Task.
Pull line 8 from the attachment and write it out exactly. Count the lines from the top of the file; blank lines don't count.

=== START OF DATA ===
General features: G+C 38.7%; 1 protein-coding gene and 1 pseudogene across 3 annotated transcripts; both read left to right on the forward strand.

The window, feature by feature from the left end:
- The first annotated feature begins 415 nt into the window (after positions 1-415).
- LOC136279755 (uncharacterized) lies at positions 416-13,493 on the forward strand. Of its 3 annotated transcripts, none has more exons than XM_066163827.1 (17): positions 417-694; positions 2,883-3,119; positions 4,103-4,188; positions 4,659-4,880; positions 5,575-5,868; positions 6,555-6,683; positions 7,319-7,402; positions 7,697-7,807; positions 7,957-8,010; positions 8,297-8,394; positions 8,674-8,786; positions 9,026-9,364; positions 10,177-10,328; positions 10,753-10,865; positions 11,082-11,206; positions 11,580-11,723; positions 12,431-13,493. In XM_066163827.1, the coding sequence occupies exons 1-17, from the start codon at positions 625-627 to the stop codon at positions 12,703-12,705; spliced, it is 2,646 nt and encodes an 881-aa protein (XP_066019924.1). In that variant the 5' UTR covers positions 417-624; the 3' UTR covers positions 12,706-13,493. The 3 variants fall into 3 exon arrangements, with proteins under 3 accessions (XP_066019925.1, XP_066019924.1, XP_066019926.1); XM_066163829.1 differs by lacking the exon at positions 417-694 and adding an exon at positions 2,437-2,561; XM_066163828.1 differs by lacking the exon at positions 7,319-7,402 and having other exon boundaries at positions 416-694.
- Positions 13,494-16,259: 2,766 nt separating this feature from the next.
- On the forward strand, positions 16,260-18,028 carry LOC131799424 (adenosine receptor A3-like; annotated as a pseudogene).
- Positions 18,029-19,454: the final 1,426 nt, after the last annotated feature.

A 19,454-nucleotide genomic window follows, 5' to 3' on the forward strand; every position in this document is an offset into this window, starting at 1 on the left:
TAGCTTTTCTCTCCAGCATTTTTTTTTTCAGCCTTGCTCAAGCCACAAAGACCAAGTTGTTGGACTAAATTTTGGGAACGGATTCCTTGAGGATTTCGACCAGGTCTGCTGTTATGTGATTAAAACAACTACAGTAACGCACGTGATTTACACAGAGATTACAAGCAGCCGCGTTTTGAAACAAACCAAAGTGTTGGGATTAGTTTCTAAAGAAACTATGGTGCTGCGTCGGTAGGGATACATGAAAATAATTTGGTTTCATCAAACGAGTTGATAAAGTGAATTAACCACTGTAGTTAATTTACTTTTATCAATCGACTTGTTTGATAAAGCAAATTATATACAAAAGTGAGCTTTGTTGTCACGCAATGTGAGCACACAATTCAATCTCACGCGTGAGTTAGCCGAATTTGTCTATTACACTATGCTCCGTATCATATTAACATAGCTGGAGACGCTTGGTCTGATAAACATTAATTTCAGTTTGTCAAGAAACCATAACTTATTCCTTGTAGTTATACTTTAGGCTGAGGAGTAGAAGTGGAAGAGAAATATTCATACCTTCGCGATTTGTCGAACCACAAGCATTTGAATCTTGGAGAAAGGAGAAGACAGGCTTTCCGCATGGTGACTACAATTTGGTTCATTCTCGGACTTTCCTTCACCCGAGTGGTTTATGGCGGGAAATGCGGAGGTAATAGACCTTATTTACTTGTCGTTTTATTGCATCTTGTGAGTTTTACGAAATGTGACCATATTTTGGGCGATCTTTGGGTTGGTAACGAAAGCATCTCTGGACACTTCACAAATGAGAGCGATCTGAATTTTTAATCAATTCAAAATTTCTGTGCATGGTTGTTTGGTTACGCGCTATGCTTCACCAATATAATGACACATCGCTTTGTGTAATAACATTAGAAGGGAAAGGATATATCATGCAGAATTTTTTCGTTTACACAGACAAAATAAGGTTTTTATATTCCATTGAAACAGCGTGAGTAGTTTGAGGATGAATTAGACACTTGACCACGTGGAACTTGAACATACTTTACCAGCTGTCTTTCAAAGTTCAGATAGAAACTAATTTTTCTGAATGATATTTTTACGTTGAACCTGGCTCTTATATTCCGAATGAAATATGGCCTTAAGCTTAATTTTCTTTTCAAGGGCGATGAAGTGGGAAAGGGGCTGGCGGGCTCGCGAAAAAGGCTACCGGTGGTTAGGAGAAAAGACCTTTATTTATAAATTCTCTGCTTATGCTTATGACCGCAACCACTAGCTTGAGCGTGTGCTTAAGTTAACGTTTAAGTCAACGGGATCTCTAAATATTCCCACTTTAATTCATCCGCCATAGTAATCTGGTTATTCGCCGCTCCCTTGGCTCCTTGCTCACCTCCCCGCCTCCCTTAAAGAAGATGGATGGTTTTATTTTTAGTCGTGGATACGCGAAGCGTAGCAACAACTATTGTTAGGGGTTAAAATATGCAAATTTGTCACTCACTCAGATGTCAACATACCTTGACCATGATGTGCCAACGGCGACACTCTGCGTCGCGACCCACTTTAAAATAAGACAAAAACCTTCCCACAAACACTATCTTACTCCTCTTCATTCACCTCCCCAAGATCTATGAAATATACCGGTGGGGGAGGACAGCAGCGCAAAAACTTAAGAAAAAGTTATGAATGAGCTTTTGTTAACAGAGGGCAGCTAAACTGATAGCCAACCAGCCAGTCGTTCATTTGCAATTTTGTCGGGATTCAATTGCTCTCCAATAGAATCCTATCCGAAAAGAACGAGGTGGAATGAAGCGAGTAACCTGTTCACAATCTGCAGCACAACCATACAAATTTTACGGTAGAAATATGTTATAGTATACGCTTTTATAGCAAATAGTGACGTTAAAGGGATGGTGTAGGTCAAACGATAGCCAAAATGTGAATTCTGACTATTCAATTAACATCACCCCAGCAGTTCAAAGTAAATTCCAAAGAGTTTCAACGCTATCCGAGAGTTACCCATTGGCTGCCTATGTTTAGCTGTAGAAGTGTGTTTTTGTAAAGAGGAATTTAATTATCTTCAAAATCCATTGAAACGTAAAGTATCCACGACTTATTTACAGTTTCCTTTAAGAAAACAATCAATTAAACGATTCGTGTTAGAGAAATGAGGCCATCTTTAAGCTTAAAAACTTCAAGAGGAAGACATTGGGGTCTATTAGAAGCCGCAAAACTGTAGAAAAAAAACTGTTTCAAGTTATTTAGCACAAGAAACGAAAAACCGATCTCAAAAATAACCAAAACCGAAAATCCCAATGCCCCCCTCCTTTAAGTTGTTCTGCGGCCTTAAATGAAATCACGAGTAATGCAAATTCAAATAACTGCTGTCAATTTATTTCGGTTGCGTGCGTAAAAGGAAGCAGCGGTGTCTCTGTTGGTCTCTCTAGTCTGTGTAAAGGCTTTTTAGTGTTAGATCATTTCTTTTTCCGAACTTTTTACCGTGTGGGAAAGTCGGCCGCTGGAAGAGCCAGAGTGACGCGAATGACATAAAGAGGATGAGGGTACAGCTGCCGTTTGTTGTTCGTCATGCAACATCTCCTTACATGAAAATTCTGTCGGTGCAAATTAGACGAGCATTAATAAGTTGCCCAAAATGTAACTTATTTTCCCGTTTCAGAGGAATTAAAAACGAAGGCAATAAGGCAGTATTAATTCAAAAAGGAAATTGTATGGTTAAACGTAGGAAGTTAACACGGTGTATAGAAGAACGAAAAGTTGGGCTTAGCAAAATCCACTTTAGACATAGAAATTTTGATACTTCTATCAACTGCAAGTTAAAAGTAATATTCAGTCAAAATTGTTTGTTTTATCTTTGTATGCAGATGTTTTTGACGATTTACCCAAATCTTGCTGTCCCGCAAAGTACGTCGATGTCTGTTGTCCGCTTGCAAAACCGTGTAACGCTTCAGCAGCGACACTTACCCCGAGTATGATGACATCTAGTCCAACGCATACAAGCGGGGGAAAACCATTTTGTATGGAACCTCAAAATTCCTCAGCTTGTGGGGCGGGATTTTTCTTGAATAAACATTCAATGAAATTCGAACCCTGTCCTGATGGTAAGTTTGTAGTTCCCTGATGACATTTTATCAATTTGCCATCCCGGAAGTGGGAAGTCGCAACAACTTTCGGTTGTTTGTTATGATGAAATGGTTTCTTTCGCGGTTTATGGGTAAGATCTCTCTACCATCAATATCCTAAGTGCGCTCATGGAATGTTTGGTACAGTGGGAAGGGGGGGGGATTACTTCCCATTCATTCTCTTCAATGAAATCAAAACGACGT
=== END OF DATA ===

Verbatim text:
A 19,454-nucleotide genomic window follows, 5' to 3' on the forward strand; every position in this document is an offset into this window, starting at 1 on the left: